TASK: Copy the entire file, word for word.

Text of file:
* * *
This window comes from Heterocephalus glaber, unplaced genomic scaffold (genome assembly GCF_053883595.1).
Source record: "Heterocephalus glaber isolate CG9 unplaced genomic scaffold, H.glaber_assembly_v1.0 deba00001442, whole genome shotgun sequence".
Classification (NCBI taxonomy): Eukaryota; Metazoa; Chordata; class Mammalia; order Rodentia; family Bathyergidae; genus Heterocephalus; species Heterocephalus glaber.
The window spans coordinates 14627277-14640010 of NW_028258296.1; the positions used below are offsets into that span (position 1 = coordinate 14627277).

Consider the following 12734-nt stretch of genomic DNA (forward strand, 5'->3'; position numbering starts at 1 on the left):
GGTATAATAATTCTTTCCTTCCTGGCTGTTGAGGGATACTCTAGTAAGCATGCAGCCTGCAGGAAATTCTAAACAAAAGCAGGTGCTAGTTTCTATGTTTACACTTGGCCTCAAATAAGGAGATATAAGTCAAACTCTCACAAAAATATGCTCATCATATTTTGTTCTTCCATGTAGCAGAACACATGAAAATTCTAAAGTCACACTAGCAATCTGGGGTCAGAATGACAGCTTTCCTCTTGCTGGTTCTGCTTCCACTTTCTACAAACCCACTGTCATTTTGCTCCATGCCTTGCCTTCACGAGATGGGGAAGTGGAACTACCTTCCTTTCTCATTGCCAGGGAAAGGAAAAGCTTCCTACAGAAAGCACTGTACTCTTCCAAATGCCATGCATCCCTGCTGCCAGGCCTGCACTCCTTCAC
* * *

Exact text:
This window comes from Heterocephalus glaber, unplaced genomic scaffold (genome assembly GCF_053883595.1).
Source record: "Heterocephalus glaber isolate CG9 unplaced genomic scaffold, H.glaber_assembly_v1.0 deba00001442, whole genome shotgun sequence".
Classification (NCBI taxonomy): Eukaryota; Metazoa; Chordata; class Mammalia; order Rodentia; family Bathyergidae; genus Heterocephalus; species Heterocephalus glaber.
The window spans coordinates 14627277-14640010 of NW_028258296.1; the positions used below are offsets into that span (position 1 = coordinate 14627277).

Consider the following 12734-nt stretch of genomic DNA (forward strand, 5'->3'; position numbering starts at 1 on the left):
GGTATAATAATTCTTTCCTTCCTGGCTGTTGAGGGATACTCTAGTAAGCATGCAGCCTGCAGGAAATTCTAAACAAAAGCAGGTGCTAGTTTCTATGTTTACACTTGGCCTCAAATAAGGAGATATAAGTCAAACTCTCACAAAAATATGCTCATCATATTTTGTTCTTCCATGTAGCAGAACACATGAAAATTCTAAAGTCACACTAGCAATCTGGGGTCAGAATGACAGCTTTCCTCTTGCTGGTTCTGCTTCCACTTTCTACAAACCCACTGTCATTTTGCTCCATGCCTTGCCTTCACGAGATGGGGAAGTGGAACTACCTTCCTTTCTCATTGCCAGGGAAAGGAAAAGCTTCCTACAGAAAGCACTGTACTCTTCCAAATGCCATGCATCCCTGCTGCCAGGCCTGCACTCCTTCAC